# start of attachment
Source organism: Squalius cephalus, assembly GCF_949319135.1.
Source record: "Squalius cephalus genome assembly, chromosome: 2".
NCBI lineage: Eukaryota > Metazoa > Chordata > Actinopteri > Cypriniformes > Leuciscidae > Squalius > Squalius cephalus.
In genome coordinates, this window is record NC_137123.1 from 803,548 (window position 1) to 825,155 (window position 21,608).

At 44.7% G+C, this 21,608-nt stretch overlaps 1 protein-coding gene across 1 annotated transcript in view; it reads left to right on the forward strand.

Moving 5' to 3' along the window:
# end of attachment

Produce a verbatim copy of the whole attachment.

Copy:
Source organism: Squalius cephalus, assembly GCF_949319135.1.
Source record: "Squalius cephalus genome assembly, chromosome: 2".
NCBI lineage: Eukaryota > Metazoa > Chordata > Actinopteri > Cypriniformes > Leuciscidae > Squalius > Squalius cephalus.
In genome coordinates, this window is record NC_137123.1 from 803,548 (window position 1) to 825,155 (window position 21,608).

At 44.7% G+C, this 21,608-nt stretch overlaps 1 protein-coding gene across 1 annotated transcript in view; it reads left to right on the forward strand.

Moving 5' to 3' along the window: